The markets are entering a “dead period”—the Fed won’t meet again until September; U.S. legislators on one of their extended breaks; Europeans go on vacation en masse; and Americans squeeze in their last vacations before school gets underway. With it goes lower trading volume, but does this quiet period reduce the risk of a market pullback in 2014? Schwab’s Chief Investment Officer Liz Ann Sonders and her team analyze the situation. If you’re looking for a handy checklist for retirement planning for age 50 and beyond, a Forbes columnist creates a timeline from information available from three federal agencies. Another fascinating concept that caught our eye this week is the results of a new study on variables predicting your financial health—its conclusion: your approach to time is a strong predictor of your financial health.
Schwab Market Perspective: Summer Void. The investment team at Charles Schwab, led by Liz Ann Sonders present an economic outlook that explains why they continue to believe stocks will move higher over the intermediate and longer term. The short term risk of a near-term pullback has gone up.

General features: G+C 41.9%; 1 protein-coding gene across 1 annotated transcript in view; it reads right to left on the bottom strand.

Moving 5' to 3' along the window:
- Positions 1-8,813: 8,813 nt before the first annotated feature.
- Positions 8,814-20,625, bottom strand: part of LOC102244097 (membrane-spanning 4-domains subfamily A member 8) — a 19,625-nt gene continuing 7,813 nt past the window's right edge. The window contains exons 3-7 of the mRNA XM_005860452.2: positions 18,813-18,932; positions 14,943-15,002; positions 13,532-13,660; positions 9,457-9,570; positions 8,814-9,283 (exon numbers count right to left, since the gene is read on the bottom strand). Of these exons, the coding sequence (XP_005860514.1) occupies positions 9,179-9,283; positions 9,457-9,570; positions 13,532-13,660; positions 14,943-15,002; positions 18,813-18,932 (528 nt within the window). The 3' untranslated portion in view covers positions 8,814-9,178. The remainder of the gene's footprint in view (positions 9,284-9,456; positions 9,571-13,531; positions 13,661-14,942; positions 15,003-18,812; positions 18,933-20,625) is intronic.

A timeline for retirement planning starting at age 50. Three federal agencies have put together a toolkit to help Americans 10-15 years from retirement to get their bearings. A Forbes columnist combines information from all the sources to create a basic timeline. She adds some additional commentary “to supercharge your retirement health care nest egg and where to go for the best Social Security claiming strategy advice.”
Your financial health depends on your approach to time and not your financial literacy. A study released in July revealed why some people make poor financial decisions while others make sound ones. One key finding in the Time Personality & Financial Health study: A person’s time personality—meaning whether they are stuck in the past, living hedonistically in the present or focused solely on the future—is a better predictor of financial health than their mathematical ability or financial acumen. Which are you? Armed with this self-knowledge, a few tips can help you make better financial decisions. Registration required.
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J. Mark Nickell & Co.
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